Core units: Year 2 — Exemplars
Illustration 2: Mapping World Intereconnections
The Australian Curriculum: Geography (and its various HASS-based iterations) content descriptions addressed in this illustration are:
- The connections of people in Australia to other places in Australia, the countries of the Asia region, and across the world
- The influence of purpose, distance and accessibility on the frequency with which people visit places
The illustration-specific learning goals are:
- understanding the variety of ways that we are connected to other places
- developing knowledge of the names, locations and features of places in the world
- developing communication skills in finding out and talking about places.
Geographical understanding and context
The concept of interconnection is combined with the concept of place in this illustration. Children are asked to draw on their experiences and knowledge in this activity and combine them with the experience and knowledge of others. The combined information will present children with a vivid demonstration of the wealth of interconnections that already exist between them and other places in the world. Furthermore, by displaying these interconnections on a large map of the world, the location of places is being demonstrated and reinforced.
1. Introductory discussion
A starting point might be a discussion of other places in the world as a result of a story, a visit by someone, a video or a news event. Children could bring to school artefacts (photos, objects, clothes etc) which connect them to the world and these could be used as a place to begin.
2. Labelling interconnections
From there, the interconnections between members of the class and the rest of the world can be demonstrated by asking the children to contribute small labels which they can attach to a wall map.
You will need to obtain a large map of the world, and also a large map of Australia, and put them on the wall of the classroom (or use an interactive whiteboard). Ask the children to think about the connections they have with other places in any of the following categories:
- relatives or friends in other places
- places visited by them or other members of their family
- places in the news because of particular events
- places referred to, or used as the location, in a story or film they see
- places to which their family has a special connection through ancestors or culture.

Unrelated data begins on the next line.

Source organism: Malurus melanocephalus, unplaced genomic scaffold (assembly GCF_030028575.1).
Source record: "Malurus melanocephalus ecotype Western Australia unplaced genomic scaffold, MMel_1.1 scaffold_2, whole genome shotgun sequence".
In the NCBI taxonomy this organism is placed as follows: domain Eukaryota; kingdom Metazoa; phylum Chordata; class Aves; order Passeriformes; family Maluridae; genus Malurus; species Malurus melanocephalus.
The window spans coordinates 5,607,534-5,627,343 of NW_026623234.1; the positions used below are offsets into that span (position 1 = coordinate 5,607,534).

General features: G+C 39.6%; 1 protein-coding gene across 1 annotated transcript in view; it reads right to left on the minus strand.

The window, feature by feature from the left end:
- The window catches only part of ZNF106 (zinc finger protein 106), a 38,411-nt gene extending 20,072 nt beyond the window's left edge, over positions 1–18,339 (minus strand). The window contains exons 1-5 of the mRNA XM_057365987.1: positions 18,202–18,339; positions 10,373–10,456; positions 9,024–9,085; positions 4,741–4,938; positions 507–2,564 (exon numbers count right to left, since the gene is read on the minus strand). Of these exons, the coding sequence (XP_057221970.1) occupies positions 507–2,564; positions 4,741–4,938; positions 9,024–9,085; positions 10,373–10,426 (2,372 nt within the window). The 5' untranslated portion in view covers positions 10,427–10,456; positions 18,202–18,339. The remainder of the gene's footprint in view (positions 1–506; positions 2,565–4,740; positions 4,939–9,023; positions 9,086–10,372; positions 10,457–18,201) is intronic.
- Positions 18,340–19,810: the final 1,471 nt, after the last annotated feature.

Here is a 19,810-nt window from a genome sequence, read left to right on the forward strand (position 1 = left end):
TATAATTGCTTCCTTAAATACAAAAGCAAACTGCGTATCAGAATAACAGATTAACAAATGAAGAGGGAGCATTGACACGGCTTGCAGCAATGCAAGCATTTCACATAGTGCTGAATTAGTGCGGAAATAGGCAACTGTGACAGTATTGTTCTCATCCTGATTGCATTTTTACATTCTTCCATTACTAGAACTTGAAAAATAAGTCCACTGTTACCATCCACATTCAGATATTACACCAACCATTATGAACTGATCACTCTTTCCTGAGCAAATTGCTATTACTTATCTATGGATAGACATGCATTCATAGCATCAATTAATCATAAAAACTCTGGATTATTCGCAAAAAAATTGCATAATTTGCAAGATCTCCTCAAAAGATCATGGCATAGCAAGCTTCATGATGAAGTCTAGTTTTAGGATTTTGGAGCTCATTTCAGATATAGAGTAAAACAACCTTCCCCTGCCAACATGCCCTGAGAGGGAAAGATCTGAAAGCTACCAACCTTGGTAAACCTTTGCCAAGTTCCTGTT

Each of these categories should have a label of a distinctive colour. Ask the children to write on the appropriate label:
- the name of the place
- a brief phrase describing the connection
- their own name.
3. Exploring connections further
Children could then write some more about the connection they have labelled, and perhaps link it to other connections labelled by others in the class. Children could be asked to explain why this connection is important to them.
4. Extension activities
Children who show an interest in the location of world events could be asked to prepare labels for a more sophisticated division of world events. Some ideas include:
- places in the news because of events of nature (for example, earthquakes, heatwaves)
- places in the news because of events caused by humans (for example, politics, scientific advance)
- places in the news because of major sporting events (for example, Olympics, World Cup).
Discussion could follow about these connections (for example, sporting teams, visits by world leaders, disaster relief, global aid or important world political events.
What you need
- Wall map of the world (either a classroom-type map on battens or a folded paper map widely available).
- Wall map of Australia.
- Labels made of coloured paper (possibly Post-it labels).
Preparation: Putting the maps onto a suitable place on the wall and obtaining or preparing labels of different colours.
Time frame: This could be done over a week or over a longer time such as a term.
This illustration links with the content descriptions of the following Phase 1 Australian Curriculum.
- Rehearse and deliver short presentations on familiar and new topics
- Create short imaginative, informative and persuasive texts using growing knowledge of text structures and language features for familiar and some less familiar audiences, selecting print and multimodal elements appropriate to the audience and purpose
- Interpret simple maps of familiar locations and identify the relative positions of key features
- Create displays of data using lists, table and picture graphs and interpret them
- Use a range of methods to sort information, including drawings and provided tables
- Use a range of communication forms (oral, graphic, written, role play) and digital technologies
- The impact of changing technology on people's lives (at home and in the ways they worked, travelled, communicated, and played in the past)
Ganeri, A. & Oxlade, C. (2003). First atlas. New York: Dorling Kindersley. This reference has simple maps and plenty of illustrations for children to find out more about places with which they are connected.
Oxford Atlas Project. (2008). Big Oxford atlas. Melbourne: Oxford. This has very large pages of maps for children.